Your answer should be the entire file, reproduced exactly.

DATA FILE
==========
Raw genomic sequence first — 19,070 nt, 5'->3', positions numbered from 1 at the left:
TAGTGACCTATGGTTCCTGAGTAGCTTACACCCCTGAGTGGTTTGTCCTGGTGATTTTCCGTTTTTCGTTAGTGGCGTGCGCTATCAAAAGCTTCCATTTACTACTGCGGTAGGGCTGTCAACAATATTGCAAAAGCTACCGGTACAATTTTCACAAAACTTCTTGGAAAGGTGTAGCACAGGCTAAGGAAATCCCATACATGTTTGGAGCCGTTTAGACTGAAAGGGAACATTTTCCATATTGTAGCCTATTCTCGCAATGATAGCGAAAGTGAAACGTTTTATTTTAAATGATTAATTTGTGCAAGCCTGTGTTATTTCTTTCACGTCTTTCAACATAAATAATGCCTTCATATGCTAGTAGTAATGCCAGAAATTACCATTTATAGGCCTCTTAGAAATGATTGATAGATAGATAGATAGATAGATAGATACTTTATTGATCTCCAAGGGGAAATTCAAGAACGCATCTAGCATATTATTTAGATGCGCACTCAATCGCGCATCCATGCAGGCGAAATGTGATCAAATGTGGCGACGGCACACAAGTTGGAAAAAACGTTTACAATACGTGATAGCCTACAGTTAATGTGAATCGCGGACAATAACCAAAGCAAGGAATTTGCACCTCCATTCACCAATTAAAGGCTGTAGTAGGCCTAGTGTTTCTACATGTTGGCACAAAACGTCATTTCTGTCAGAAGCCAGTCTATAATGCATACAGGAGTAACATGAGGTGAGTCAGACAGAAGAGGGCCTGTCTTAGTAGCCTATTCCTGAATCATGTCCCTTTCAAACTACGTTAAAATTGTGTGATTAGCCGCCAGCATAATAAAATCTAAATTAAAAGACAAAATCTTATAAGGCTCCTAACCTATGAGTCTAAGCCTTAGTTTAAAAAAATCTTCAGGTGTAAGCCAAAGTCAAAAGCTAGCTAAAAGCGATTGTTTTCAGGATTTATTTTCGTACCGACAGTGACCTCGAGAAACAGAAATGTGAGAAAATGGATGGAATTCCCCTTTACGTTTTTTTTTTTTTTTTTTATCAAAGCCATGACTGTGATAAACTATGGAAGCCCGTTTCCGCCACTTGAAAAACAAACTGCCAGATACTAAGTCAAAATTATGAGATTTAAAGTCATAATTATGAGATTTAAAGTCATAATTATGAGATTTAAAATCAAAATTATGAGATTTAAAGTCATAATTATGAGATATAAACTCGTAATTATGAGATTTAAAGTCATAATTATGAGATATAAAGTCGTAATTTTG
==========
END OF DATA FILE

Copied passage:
Raw genomic sequence first — 19,070 nt, 5'->3', positions numbered from 1 at the left:
TAGTGACCTATGGTTCCTGAGTAGCTTACACCCCTGAGTGGTTTGTCCTGGTGATTTTCCGTTTTTCGTTAGTGGCGTGCGCTATCAAAAGCTTCCATTTACTACTGCGGTAGGGCTGTCAACAATATTGCAAAAGCTACCGGTACAATTTTCACAAAACTTCTTGGAAAGGTGTAGCACAGGCTAAGGAAATCCCATACATGTTTGGAGCCGTTTAGACTGAAAGGGAACATTTTCCATATTGTAGCCTATTCTCGCAATGATAGCGAAAGTGAAACGTTTTATTTTAAATGATTAATTTGTGCAAGCCTGTGTTATTTCTTTCACGTCTTTCAACATAAATAATGCCTTCATATGCTAGTAGTAATGCCAGAAATTACCATTTATAGGCCTCTTAGAAATGATTGATAGATAGATAGATAGATAGATAGATACTTTATTGATCTCCAAGGGGAAATTCAAGAACGCATCTAGCATATTATTTAGATGCGCACTCAATCGCGCATCCATGCAGGCGAAATGTGATCAAATGTGGCGACGGCACACAAGTTGGAAAAAACGTTTACAATACGTGATAGCCTACAGTTAATGTGAATCGCGGACAATAACCAAAGCAAGGAATTTGCACCTCCATTCACCAATTAAAGGCTGTAGTAGGCCTAGTGTTTCTACATGTTGGCACAAAACGTCATTTCTGTCAGAAGCCAGTCTATAATGCATACAGGAGTAACATGAGGTGAGTCAGACAGAAGAGGGCCTGTCTTAGTAGCCTATTCCTGAATCATGTCCCTTTCAAACTACGTTAAAATTGTGTGATTAGCCGCCAGCATAATAAAATCTAAATTAAAAGACAAAATCTTATAAGGCTCCTAACCTATGAGTCTAAGCCTTAGTTTAAAAAAATCTTCAGGTGTAAGCCAAAGTCAAAAGCTAGCTAAAAGCGATTGTTTTCAGGATTTATTTTCGTACCGACAGTGACCTCGAGAAACAGAAATGTGAGAAAATGGATGGAATTCCCCTTTACGTTTTTTTTTTTTTTTTTTATCAAAGCCATGACTGTGATAAACTATGGAAGCCCGTTTCCGCCACTTGAAAAACAAACTGCCAGATACTAAGTCAAAATTATGAGATTTAAAGTCATAATTATGAGATTTAAAGTCATAATTATGAGATTTAAAATCAAAATTATGAGATTTAAAGTCATAATTATGAGATATAAACTCGTAATTATGAGATTTAAAGTCATAATTATGAGATATAAAGTCGTAATTTTG